In this way, large companies like Amazon can effectively push up the minimum wage even for workers they do not employ, through the mechanism of labor market competition. This has led some proponents of higher wages to hope that the market will force wages up at the bottom of the pay scale, even as the federal government remains unlikely to substantially increase the statutory minimum. Writing at the Conversation, St. Joseph’s University finance professor Carolin Schellhorn pours cold water on that idea, arguing that smaller US companies can’t compete with the likes of Amazon and Walmart:

Amazon, Google, Uber, Federal Express and a few other exceptional companies have gobbled up an increasing share of their industry’s markets to a point where small companies just can’t compete. In retail, for example, the top four companies controlled 30 percent of sales in 2012, up from 15 percent in 1982. In finance, the share rose to 35 percent from 24 percent. And in the service sector, it climbed to 15 percent from about 10 percent. …

[T]he problem is that more than half of American workers in the private sector are employed by companies with fewer than 500 employees. These small businesses have suffered as a result of the superstars’ growing dominance and also can’t take advantage of the record-low borrowing costs because they do not have access to the stock and bond markets.

Because small- and mid-size employers do most of the hiring in the U.S., it is their wages that dominate the industry standards. And they are having a hard time increasing pay for their workers. … It is a good thing that the likes of Amazon are setting a much higher floor under their workers’ wages, but the slimmer profit margins at their smaller rivals make it virtually impossible for them to do the same. This will cement the superstars’ market power even further.

There could be other reasons for Amazon to raise its minimum wage beyond the competition to attract workers. Amazon could use some good press to bolster its public image in the face of political attacks from both left and right and antitrust probes in the EU and potentially also in the US, Makena Kelly points out at the Verge. This is a classic example of “HR as PR,” or an organization using its employment policies as a means of burnishing not only its employer brand, but also its consumer brand and general reputation. Quartz writer Lila MacLellan offers another theory, that “Bezos is protecting Amazon’s future by finally paying heed to the power of a strong workplace culture”:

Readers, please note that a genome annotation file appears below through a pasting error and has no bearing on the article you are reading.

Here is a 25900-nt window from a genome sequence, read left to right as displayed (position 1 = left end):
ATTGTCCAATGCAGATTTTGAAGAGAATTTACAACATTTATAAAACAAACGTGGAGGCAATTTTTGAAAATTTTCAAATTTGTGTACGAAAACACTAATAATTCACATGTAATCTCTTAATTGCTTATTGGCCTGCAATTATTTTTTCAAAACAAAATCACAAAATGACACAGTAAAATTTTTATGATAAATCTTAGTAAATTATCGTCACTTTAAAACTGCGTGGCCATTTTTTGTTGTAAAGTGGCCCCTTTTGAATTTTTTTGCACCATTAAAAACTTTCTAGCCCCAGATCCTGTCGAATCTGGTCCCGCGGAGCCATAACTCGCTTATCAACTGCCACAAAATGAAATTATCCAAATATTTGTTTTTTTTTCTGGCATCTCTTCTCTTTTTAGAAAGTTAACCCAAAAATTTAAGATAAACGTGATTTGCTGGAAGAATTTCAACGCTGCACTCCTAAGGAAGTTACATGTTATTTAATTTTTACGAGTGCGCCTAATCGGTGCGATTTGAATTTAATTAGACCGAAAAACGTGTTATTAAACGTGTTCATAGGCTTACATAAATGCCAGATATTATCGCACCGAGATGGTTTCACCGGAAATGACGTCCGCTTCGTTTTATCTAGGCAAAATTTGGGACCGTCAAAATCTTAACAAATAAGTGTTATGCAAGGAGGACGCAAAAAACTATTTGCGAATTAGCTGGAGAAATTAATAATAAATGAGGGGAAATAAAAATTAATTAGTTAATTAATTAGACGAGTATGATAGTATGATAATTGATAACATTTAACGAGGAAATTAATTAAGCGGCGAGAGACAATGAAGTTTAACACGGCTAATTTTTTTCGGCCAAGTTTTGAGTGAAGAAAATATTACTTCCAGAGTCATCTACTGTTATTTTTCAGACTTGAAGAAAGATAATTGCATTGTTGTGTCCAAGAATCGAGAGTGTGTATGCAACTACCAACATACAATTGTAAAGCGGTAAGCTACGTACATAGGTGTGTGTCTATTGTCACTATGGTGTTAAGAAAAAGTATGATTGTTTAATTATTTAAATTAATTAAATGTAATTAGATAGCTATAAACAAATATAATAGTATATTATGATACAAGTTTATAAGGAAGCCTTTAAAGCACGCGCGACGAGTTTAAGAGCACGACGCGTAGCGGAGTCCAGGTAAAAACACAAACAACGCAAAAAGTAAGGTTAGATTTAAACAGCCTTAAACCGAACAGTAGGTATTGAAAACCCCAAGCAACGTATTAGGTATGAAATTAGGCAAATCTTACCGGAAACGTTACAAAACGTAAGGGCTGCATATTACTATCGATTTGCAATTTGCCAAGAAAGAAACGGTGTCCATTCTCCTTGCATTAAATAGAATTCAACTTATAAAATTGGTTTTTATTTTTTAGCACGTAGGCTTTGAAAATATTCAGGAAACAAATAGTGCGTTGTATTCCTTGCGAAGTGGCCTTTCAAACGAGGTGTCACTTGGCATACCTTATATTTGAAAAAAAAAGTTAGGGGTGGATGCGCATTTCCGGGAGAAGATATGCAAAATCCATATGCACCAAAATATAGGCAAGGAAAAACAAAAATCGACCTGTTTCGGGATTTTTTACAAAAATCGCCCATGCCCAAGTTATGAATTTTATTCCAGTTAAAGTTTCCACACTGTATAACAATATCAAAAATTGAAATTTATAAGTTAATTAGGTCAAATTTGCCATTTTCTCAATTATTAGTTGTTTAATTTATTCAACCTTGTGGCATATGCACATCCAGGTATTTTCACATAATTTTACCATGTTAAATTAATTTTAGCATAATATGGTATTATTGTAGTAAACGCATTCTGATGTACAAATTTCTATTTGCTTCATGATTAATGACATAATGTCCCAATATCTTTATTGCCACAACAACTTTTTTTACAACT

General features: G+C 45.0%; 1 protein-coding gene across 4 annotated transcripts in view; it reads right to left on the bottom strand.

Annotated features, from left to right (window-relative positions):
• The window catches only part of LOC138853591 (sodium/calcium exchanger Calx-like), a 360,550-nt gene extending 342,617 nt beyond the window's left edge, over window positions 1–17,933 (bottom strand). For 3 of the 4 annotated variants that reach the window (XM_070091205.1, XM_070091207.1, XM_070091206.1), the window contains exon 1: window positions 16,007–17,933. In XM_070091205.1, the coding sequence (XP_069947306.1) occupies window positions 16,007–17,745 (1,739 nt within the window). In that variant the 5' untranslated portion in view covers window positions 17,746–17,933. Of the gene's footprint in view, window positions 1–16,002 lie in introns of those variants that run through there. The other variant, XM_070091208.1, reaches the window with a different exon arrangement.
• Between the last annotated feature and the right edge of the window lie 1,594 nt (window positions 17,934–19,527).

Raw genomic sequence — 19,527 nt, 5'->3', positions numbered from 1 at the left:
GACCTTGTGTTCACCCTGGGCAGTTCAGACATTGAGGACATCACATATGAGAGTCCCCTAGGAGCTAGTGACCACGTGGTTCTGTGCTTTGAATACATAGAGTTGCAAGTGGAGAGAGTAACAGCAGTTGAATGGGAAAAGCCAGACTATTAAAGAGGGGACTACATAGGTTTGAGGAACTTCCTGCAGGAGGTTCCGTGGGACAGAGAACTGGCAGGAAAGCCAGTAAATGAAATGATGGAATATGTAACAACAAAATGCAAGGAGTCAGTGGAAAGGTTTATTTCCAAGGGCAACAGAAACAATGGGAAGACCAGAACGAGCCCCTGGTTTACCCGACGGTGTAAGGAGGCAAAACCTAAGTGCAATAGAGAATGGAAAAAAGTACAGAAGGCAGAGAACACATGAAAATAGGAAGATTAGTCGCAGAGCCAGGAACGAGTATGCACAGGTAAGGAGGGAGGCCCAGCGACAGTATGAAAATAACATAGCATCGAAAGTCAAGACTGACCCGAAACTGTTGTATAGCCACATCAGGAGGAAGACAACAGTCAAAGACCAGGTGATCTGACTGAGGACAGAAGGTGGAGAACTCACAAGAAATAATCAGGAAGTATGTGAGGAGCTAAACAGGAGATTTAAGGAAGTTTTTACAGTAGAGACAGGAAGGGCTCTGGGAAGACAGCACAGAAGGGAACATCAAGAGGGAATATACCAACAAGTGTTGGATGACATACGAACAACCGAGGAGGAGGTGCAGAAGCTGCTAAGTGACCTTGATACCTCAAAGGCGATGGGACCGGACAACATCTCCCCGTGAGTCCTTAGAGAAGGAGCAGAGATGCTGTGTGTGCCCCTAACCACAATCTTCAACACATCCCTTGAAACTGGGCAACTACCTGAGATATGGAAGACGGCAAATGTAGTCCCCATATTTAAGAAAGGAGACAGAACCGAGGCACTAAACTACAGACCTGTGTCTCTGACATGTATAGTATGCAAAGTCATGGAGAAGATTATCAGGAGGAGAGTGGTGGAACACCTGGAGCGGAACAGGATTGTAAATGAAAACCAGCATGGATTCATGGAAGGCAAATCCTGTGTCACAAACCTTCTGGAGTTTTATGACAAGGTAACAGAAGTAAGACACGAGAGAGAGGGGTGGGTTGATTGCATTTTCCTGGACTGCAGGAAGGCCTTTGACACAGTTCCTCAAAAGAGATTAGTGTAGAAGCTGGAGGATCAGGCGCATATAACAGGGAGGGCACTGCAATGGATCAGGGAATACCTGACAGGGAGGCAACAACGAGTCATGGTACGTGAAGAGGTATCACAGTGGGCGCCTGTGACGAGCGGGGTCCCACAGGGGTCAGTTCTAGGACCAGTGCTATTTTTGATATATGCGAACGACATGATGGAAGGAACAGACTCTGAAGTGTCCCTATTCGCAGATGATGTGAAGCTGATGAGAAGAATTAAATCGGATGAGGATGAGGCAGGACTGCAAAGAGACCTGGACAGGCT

When management gurus espouse the virtues of improving workplace culture, they don’t linger long on the givens, like competitive wages and a safe environment. At a certain point, once basic needs have been met, money is actually not the strongest motivator, research has shown.

So where does that leave Amazon, where warehouse employees were arguably not only grossly underpaid, but have also complained of injuries and grueling conditions[,] … In that light, rather than good corporate citizenship, lifting wages to an acceptable level looks more like a no-brainer step toward ensuring the longevity of a nearly trillion-dollar brand. It’s also necessary if Amazon wants to compare itself to Walmart or the country’s tech companies, which are also now signaling corporate compassion for not only their direct employees, but in some cases even their contractor’s employees.

“It seems pretty clear now that, going forward, the fight over the minimum wage is no longer just going to pit corporations versus labor,”Slate’s business correspondent Jordan Weissmann concludes:

In many cases, the battle lines are probably going to be between larger businesses like Amazon and Target that have already embraced a higher pay floor and their smaller competitors that might not be as capable of absorbing the higher costs. We’ve reached a point where Jeff Bezos, of all people, might actually become an ally in the Fight for $15.

Not all Amazon employees are as happy with this news as might be expected, however. Some are still worried that their total compensation will actually decrease once the cuts to bonuses are factored in, as Wired’s Louise Matsakis discovered. At Whole Foods, other employees who were already earning close to $15 an hour are upset that they are getting only small raises while their pay is being roughly equalized with that of their more junior colleagues, Gizmodo reporter Bryan Menegus reported.